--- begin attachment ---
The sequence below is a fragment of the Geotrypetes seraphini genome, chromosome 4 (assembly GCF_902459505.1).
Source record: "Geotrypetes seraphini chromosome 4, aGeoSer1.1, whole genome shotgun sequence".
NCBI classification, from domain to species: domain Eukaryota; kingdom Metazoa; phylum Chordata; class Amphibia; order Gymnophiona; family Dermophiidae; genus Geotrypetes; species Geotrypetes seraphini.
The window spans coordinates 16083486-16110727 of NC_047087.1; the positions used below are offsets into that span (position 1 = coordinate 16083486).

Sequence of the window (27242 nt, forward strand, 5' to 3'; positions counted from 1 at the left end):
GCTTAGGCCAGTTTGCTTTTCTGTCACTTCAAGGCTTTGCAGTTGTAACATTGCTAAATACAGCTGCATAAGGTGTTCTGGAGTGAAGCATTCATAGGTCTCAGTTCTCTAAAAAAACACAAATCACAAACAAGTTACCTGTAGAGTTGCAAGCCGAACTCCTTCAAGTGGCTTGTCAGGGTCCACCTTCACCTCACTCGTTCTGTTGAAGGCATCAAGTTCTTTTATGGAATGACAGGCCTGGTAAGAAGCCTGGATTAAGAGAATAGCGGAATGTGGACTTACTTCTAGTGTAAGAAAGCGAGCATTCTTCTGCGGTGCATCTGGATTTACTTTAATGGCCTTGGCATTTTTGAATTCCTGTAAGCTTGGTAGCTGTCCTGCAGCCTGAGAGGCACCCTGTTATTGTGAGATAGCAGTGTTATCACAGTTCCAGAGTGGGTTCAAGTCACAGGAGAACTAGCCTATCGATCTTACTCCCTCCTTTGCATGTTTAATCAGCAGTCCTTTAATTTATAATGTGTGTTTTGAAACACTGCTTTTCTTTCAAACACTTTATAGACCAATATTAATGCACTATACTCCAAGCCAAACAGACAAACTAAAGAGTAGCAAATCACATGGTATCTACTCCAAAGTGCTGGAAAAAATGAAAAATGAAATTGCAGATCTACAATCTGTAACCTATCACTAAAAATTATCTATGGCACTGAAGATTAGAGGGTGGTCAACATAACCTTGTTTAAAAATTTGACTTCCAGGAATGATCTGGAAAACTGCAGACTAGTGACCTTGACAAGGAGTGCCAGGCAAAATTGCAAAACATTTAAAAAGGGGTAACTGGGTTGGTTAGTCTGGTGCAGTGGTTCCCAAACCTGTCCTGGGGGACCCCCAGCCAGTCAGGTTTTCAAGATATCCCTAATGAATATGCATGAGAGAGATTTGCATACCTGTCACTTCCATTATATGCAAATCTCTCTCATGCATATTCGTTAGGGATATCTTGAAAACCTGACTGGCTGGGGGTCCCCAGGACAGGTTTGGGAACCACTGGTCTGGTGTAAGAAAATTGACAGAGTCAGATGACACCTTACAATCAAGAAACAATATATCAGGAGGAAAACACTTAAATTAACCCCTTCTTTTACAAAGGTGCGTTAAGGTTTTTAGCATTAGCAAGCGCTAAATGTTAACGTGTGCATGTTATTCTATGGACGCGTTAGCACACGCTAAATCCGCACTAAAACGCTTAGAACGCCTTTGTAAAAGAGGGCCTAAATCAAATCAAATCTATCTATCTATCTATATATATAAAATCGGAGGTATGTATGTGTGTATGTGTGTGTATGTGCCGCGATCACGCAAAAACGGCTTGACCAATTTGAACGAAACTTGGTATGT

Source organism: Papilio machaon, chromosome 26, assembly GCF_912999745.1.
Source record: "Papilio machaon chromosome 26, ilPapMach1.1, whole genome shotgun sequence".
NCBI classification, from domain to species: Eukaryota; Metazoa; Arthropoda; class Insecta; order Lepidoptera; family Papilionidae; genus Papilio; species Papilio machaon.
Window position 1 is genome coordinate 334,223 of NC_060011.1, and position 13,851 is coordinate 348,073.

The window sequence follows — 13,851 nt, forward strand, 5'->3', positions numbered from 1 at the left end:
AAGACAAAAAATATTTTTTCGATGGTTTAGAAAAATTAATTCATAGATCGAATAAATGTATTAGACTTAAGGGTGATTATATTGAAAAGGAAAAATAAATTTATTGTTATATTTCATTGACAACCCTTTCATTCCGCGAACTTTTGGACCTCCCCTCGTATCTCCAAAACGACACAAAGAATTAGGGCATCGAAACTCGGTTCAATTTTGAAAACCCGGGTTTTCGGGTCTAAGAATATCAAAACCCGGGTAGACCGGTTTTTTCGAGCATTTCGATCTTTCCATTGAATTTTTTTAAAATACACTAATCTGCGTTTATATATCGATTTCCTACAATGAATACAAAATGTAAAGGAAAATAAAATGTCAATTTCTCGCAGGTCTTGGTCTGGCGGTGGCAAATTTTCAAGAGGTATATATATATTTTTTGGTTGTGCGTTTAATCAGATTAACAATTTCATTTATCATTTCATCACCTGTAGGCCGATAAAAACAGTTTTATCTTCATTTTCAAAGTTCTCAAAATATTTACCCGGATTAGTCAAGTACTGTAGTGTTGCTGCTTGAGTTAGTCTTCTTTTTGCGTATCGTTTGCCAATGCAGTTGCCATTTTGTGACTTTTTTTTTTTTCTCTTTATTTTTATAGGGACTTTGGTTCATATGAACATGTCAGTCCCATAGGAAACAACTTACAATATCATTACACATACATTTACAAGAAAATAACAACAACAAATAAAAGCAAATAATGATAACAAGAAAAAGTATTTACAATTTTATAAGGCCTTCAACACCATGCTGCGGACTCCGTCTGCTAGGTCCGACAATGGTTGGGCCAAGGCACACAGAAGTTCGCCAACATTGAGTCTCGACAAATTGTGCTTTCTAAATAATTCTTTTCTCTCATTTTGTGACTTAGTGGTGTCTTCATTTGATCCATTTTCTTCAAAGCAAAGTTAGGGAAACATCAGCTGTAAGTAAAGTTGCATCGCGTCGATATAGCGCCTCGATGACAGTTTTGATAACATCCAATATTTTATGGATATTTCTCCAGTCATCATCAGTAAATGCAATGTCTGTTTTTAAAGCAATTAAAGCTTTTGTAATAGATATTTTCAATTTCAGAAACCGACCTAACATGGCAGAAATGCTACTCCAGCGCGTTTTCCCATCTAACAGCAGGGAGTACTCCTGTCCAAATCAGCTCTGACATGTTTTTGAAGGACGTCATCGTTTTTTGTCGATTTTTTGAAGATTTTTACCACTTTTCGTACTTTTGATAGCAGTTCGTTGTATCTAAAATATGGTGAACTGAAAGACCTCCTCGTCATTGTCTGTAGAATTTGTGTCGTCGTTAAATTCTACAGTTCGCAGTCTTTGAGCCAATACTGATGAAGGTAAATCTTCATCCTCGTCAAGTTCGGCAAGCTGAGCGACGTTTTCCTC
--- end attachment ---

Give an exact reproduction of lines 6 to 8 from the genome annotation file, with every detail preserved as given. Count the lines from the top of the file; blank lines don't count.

GCTTAGGCCAGTTTGCTTTTCTGTCACTTCAAGGCTTTGCAGTTGTAACATTGCTAAATACAGCTGCATAAGGTGTTCTGGAGTGAAGCATTCATAGGTCTCAGTTCTCTAAAAAAACACAAATCACAAACAAGTTACCTGTAGAGTTGCAAGCCGAACTCCTTCAAGTGGCTTGTCAGGGTCCACCTTCACCTCACTCGTTCTGTTGAAGGCATCAAGTTCTTTTATGGAATGACAGGCCTGGTAAGAAGCCTGGATTAAGAGAATAGCGGAATGTGGACTTACTTCTAGTGTAAGAAAGCGAGCATTCTTCTGCGGTGCATCTGGATTTACTTTAATGGCCTTGGCATTTTTGAATTCCTGTAAGCTTGGTAGCTGTCCTGCAGCCTGAGAGGCACCCTGTTATTGTGAGATAGCAGTGTTATCACAGTTCCAGAGTGGGTTCAAGTCACAGGAGAACTAGCCTATCGATCTTACTCCCTCCTTTGCATGTTTAATCAGCAGTCCTTTAATTTATAATGTGTGTTTTGAAACACTGCTTTTCTTTCAAACACTTTATAGACCAATATTAATGCACTATACTCCAAGCCAAACAGACAAACTAAAGAGTAGCAAATCACATGGTATCTACTCCAAAGTGCTGGAAAAAATGAAAAATGAAATTGCAGATCTACAATCTGTAACCTATCACTAAAAATTATCTATGGCACTGAAGATTAGAGGGTGGTCAACATAACCTTGTTTAAAAATTTGACTTCCAGGAATGATCTGGAAAACTGCAGACTAGTGACCTTGACAAGGAGTGCCAGGCAAAATTGCAAAACATTTAAAAAGGGGTAACTGGGTTGGTTAGTCTGGTGCAGTGGTTCCCAAACCTGTCCTGGGGGACCCCCAGCCAGTCAGGTTTTCAAGATATCCCTAATGAATATGCATGAGAGAGATTTGCATACCTGTCACTTCCATTATATGCAAATCTCTCTCATGCATATTCGTTAGGGATATCTTGAAAACCTGACTGGCTGGGGGTCCCCAGGACAGGTTTGGGAACCACTGGTCTGGTGTAAGAAAATTGACAGAGTCAGATGACACCTTACAATCAAGAAACAATATATCAGGAGGAAAACACTTAAATTAACCCCTTCTTTTACAAAGGTGCGTTAAGGTTTTTAGCATTAGCAAGCGCTAAATGTTAACGTGTGCATGTTATTCTATGGACGCGTTAGCACACGCTAAATCCGCACTAAAACGCTTAGAACGCCTTTGTAAAAGAGGGCCTAAATCAAATCAAATCTATCTATCTATCTATATATATAAAATCGGAGGTATGTATGTGTGTATGTGTGTGTATGTGCCGCGATCACGCAAAAACGGCTTGACCAATTTGAACGAAACTTGGTATGT

Source organism: Papilio machaon, chromosome 26, assembly GCF_912999745.1.
Source record: "Papilio machaon chromosome 26, ilPapMach1.1, whole genome shotgun sequence".